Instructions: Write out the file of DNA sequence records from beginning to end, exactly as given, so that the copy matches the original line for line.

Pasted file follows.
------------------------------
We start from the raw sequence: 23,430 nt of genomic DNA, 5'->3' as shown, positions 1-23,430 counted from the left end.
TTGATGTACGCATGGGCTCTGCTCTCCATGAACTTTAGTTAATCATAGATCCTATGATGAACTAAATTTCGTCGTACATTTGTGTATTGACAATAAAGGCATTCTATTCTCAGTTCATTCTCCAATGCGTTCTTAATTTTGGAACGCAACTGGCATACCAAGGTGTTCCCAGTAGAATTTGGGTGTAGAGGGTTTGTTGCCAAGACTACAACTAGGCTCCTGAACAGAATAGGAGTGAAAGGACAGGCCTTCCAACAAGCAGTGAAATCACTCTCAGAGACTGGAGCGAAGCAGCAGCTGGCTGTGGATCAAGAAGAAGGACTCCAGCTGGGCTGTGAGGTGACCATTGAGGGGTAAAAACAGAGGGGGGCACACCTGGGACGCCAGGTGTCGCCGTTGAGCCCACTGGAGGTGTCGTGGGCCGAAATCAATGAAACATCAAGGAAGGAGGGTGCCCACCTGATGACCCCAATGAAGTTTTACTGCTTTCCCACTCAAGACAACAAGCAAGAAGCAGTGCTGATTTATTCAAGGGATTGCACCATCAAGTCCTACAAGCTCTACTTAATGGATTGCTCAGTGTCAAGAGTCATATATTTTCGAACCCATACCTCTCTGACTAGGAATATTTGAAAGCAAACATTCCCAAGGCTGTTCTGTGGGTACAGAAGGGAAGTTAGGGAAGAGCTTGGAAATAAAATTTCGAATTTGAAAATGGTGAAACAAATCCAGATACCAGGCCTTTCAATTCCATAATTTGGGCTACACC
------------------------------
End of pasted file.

We start from the raw sequence: 23,430 nt of genomic DNA, 5'->3' as shown, positions 1-23,430 counted from the left end.
TTGATGTACGCATGGGCTCTGCTCTCCATGAACTTTAGTTAATCATAGATCCTATGATGAACTAAATTTCGTCGTACATTTGTGTATTGACAATAAAGGCATTCTATTCTCAGTTCATTCTCCAATGCGTTCTTAATTTTGGAACGCAACTGGCATACCAAGGTGTTCCCAGTAGAATTTGGGTGTAGAGGGTTTGTTGCCAAGACTACAACTAGGCTCCTGAACAGAATAGGAGTGAAAGGACAGGCCTTCCAACAAGCAGTGAAATCACTCTCAGAGACTGGAGCGAAGCAGCAGCTGGCTGTGGATCAAGAAGAAGGACTCCAGCTGGGCTGTGAGGTGACCATTGAGGGGTAAAAACAGAGGGGGGCACACCTGGGACGCCAGGTGTCGCCGTTGAGCCCACTGGAGGTGTCGTGGGCCGAAATCAATGAAACATCAAGGAAGGAGGGTGCCCACCTGATGACCCCAATGAAGTTTTACTGCTTTCCCACTCAAGACAACAAGCAAGAAGCAGTGCTGATTTATTCAAGGGATTGCACCATCAAGTCCTACAAGCTCTACTTAATGGATTGCTCAGTGTCAAGAGTCATATATTTTCGAACCCATACCTCTCTGACTAGGAATATTTGAAAGCAAACATTCCCAAGGCTGTTCTGTGGGTACAGAAGGGAAGTTAGGGAAGAGCTTGGAAATAAAATTTCGAATTTGAAAATGGTGAAACAAATCCAGATACCAGGCCTTTCAATTCCATAATTTGGGCTACACC